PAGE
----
October 6, 2008 | 10:01am
For all of its commercialization, the Komen Race For the Cure, a breast-cancer fundraiser that took place on Sunday, remains one of the most positive annual events in Denver -- a gathering at which all of the things that divide us are set aside in favor of care, compassion and a dedication to banding together as a community to help eradicate a disease that takes too many of our friends and loved ones. Example? For the first time in months, KHOW's Dan Caplis, who helped kick off the 5K run/walk that I participated in, managed to speak in public without pointing out how Barack Obama is destroying America.
Below, find shots from along the route that hopefully capture the spectacle's amazing size and scope. -- Michael Roberts
A packed light-rail car headed from Mineral to Union Station at around 7:30 a.m. By the third stop, the train was far too crowded to allow any other passengers to get on. In some of the years I've participated, Racers were allowed to ride free, but not this year -- unsurprising, given RTD's current money woes.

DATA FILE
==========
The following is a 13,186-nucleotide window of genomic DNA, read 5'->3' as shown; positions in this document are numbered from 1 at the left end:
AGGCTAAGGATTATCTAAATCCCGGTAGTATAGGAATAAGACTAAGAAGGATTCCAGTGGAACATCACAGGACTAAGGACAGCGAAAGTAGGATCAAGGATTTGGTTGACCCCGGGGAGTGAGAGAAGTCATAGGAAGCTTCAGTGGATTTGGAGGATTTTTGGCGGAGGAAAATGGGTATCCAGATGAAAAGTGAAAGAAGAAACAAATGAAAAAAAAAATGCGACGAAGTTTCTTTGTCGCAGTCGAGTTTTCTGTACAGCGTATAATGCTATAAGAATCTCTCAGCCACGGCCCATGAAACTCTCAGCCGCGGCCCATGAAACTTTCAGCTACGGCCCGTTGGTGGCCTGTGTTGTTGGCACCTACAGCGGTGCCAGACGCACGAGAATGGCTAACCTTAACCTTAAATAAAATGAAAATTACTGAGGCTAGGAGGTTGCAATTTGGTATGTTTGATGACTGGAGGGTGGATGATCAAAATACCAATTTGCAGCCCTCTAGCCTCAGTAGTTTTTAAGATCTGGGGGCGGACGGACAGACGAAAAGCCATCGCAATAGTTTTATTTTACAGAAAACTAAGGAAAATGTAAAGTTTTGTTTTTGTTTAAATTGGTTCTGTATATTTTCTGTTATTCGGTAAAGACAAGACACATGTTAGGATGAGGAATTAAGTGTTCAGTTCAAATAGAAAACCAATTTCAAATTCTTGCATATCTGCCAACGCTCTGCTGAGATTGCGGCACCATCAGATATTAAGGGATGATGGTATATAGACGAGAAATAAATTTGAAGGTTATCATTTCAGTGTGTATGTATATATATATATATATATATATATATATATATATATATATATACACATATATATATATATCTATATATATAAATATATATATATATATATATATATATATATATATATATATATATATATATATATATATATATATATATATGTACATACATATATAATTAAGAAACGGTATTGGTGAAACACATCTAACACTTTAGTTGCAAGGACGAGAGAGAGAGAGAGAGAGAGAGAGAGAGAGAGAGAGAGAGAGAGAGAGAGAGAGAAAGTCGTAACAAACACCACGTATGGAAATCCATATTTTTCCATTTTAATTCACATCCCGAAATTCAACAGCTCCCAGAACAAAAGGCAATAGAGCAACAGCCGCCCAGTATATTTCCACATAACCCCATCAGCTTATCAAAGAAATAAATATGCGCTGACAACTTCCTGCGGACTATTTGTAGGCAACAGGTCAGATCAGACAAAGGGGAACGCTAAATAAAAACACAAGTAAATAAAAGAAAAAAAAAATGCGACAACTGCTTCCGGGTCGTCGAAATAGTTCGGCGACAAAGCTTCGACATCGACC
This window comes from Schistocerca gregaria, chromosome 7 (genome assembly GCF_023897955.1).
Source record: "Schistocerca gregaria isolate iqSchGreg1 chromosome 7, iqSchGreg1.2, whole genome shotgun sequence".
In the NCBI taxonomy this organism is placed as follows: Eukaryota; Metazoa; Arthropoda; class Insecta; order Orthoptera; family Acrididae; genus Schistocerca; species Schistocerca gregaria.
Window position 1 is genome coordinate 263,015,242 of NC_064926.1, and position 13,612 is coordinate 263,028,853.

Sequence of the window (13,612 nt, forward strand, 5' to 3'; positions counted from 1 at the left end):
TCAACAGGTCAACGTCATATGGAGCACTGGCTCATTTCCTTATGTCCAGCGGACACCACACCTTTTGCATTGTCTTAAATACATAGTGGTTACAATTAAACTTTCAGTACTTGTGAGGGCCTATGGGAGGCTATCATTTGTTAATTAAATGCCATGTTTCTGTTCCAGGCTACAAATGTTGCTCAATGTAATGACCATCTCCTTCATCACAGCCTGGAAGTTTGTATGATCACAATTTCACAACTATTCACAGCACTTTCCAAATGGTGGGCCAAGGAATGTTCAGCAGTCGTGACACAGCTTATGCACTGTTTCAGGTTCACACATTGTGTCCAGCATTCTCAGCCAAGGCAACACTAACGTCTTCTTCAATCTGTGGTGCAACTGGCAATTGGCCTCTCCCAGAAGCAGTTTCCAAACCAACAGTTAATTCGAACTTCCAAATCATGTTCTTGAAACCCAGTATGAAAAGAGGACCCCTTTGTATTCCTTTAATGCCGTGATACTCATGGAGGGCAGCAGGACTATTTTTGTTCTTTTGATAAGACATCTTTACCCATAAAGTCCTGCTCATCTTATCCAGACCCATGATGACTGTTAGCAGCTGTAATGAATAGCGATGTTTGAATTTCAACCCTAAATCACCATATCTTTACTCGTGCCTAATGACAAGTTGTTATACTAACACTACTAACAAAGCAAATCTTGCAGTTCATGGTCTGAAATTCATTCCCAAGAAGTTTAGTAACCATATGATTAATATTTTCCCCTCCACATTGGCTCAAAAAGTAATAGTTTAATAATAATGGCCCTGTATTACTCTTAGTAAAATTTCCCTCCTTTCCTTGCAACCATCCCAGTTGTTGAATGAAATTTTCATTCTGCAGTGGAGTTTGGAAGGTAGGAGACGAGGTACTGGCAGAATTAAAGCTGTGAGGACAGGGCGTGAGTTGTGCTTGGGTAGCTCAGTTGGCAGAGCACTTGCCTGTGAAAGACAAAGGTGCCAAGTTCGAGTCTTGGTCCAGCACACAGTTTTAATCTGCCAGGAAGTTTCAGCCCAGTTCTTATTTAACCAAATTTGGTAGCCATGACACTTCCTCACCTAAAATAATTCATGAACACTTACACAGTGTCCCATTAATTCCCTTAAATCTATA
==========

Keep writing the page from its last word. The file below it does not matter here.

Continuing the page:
Participants gather near the start line.
A typical homemade, and heartfelt, tribute. This year, however, I was pleased to see many more signs noting that Racers were taking part "In Celebration of" various survivors of breast cancer, as opposed to wearing "In Memory of" placards.
A celebrity sighting -- or an approximation thereof.
Directing a band, as opposed to directing traffic. As usual, musical groups lined the streets, providing an upbeat soundtrack for the day.
Anti-abortion protesters took advantage of the throng to convey their messages. This group, which employed megaphones and strident commentary, was widely heckled by passers-by, with one woman near me snapping, "Shame on you!" But a latter display urging voters to support Amendment 48, the personhood measure recently detailed in a Westword cover story
, didn't excite such passions because it was visual, not aural. On a day like this, political silence was golden.
The throng pouring down Federal.
After racing and walking for the cure, leaking for the cure.
Most of us aren't cheered on for doing something good. That's yet another reason why so many Denverites come back to the Race year after year.